The shot was made during our stay at Great Sand Dunes National Park, just at the southern park boundaries along a county road. The sun was still up but hidden behind a cloud and it just kissed the 14,000 feet tall peaks of the Sangre de Cristo Mountains. The Rabbitbrush got enough light to make it stand out from the desert and provided a nice foreground for this scene that lasted only a couple minutes.


Bluebirds, still here!

  Female Eastern Bluebird

About two weeks ago I reported about the frequent visit of several Eastern Bluebirds at our bird bath and that we have never seen them here in December before. I thought the relativ mild weather played a role at that time, but now, after we had some snow and the temperatures dropped below freezing, we still see them coming to the bird bath.


Male Eastern Bluebird


I shot a lot of pictures today and my goal was to keep as much as possible of the ugly water bowl out of the frame. I wanted to show both, the female and male bluebird, and for this blog post I chose photos that show them in an almost identical pose, with the head turned to the side.

As I write this the temperature is still dropping and we expect for tomorrow -4ºF (for my friends in Germany, this is -20˚C) and this does not consider the wind chill… I will watch very close how the bluebirds can handle this…


Nature clicks #252 - Cedar Waxwing

Cedar Waxwing  

I’m still in process to clean the photo library. Remember, last December (long time ago, isn’t it? ;-)  ) I reported about some unusual bird traffic in our “backyard studio”. The Cedar Waxwings were also part of the gang that took advantage of the heated bird bath. We have never seen them here before during the winter. Thank you for stopping here and enjoy your weekend!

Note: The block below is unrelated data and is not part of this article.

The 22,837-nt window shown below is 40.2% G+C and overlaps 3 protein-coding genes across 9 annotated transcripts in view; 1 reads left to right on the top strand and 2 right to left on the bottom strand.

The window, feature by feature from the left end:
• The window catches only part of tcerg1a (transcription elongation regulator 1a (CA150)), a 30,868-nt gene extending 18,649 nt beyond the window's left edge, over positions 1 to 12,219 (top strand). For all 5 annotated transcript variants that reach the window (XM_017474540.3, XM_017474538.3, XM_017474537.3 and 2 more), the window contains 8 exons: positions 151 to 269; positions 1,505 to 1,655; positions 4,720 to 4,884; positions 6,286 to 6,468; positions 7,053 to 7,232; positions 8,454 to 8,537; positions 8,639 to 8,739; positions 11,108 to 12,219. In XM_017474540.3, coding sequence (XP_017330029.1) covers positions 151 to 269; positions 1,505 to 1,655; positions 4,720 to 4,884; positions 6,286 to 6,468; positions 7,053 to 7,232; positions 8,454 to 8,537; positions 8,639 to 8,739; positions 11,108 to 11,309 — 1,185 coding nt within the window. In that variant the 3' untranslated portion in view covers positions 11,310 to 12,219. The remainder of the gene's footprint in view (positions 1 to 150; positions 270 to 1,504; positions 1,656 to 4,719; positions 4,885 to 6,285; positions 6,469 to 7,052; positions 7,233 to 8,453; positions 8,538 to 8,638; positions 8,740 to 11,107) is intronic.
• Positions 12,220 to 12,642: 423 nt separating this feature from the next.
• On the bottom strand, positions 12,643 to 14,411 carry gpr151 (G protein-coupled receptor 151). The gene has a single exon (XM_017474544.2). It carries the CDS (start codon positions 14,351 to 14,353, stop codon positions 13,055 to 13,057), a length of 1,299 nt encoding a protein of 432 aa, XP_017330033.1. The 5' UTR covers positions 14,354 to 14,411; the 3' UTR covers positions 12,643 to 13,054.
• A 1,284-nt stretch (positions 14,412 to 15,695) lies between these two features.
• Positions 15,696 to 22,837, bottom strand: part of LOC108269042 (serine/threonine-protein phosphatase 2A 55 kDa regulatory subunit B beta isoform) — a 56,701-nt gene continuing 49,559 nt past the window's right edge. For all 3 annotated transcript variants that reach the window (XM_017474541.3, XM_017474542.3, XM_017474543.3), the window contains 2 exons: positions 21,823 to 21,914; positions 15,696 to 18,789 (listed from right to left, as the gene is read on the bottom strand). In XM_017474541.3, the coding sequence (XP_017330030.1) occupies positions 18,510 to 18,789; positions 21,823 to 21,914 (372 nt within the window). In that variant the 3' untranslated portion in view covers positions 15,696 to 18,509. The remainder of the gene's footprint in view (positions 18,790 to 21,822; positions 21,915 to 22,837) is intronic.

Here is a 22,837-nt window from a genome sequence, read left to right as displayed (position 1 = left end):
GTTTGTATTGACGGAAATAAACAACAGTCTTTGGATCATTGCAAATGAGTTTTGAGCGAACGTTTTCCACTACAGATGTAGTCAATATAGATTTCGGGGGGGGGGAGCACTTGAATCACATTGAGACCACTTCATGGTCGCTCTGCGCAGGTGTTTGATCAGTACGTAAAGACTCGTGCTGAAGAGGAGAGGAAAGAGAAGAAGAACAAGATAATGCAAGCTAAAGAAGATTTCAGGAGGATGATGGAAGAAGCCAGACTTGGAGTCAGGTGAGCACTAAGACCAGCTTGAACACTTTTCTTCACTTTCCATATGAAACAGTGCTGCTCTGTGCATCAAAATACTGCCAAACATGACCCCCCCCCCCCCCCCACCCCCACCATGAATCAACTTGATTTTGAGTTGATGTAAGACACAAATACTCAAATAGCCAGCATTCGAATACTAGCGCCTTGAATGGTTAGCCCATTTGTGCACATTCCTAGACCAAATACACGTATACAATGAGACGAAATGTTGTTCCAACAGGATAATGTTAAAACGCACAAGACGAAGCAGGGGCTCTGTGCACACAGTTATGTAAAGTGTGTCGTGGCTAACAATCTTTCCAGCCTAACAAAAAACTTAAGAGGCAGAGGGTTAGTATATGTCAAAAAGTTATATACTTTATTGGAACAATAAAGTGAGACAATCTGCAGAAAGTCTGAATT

Good start into 2015

Common Mergansers  

I wish all visitors, friends, and followers of my blog a happy, safe, and creative year 2015!! Thank you for stopping here during the last year. Your comments, critique, and encouragement mean a lot to me and keep me writing this little journal about nature and photography.

We had a nice start into the new year with our friends Jeanne and Dave. Good conversation and playing some games made for a fun New Year’s Eve. Unfortunately Joan had to work today so I dragged myself out of the house on my own this morning. ;-) I went south along the Mississippi and just tried to spot some wildlife. The temperatures were way below freezing during the last few days and there was a lot more ice on lakes and rivers.



I found what I was looking for in Sabula, Iowa, a small town on an island in the Mississippi River. There were lots of Common Mergansers in the water. I positioned the “mobile blind” (my car) near the narrow entrance to the city’s marina. The marina was frozen over while the main channel of the river was still free of ice. The mergansers were hunting for fish by diving underneath the ice. It was fun to watch how they approach the edge of the ice in groups, dive under, and return, with or without fish, after a few seconds.

For me there is no better start into a new photography year than coming back already from the first trip with a memory card full of bird images. I wouldn’t mind if this continues throughout the year… ;-)